For all of their obvious differences: gender, race, ethnicity, nationality, culture, religions, and motivations--all of the borders and boundaries between them--what is most interesting to me about Julie and Ibrahim are their similarities. They appear to be two halves of a single whole that offer two perspectives of the same thing.
Look at the parallels: They are both in their late 20s; they both have college educations that they have not put to full use (for very different reasons); they both have strained or difficult relationships with their parents; and they both have generous uncles who offer them help and support. Neither of them practice their formal religion, and both have rejected their roles in their traditional families. They have both chosen to leave their homelands and familiar societies. It is a matter of belonging.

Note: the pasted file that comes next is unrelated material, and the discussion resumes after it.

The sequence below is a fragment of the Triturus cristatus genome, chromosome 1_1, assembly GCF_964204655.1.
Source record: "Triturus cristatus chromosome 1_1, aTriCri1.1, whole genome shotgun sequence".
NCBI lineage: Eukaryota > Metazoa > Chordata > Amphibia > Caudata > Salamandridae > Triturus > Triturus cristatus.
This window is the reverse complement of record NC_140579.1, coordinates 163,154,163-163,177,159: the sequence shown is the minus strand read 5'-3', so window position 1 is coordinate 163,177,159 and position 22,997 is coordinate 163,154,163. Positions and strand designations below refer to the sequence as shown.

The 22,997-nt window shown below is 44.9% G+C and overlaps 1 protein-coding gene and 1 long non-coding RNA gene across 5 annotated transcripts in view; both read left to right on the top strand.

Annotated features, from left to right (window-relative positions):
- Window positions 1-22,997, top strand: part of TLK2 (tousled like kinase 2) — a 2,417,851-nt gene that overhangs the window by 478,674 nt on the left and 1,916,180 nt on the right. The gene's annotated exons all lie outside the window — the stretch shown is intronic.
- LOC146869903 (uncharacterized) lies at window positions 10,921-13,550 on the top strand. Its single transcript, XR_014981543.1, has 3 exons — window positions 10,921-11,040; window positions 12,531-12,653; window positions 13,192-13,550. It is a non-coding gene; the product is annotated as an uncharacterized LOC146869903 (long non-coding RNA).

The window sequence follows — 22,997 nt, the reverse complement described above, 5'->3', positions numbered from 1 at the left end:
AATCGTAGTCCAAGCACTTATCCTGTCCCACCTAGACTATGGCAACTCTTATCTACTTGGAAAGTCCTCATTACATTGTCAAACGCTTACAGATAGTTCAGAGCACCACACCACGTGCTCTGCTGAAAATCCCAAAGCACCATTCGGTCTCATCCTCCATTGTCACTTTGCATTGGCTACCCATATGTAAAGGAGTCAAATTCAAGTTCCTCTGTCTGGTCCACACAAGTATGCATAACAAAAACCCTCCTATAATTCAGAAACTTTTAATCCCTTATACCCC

As Ibrahim says of Julie: "Like me, like me, she won't go back where she belongs...She looks for somewhere else." (p.262) Both of them are just trying to find a place, a situation, a home where they fit in. A place where they belong.
It is the quest in the heart of all individuals, the search for self. It is the hope of a new beginning that is the essence of all migrations--"immigration as a human solution." (p.48) It is "the great adventure, the achievement that is emigration, not understood but sensed." (p. 266) Do they travel together or apart?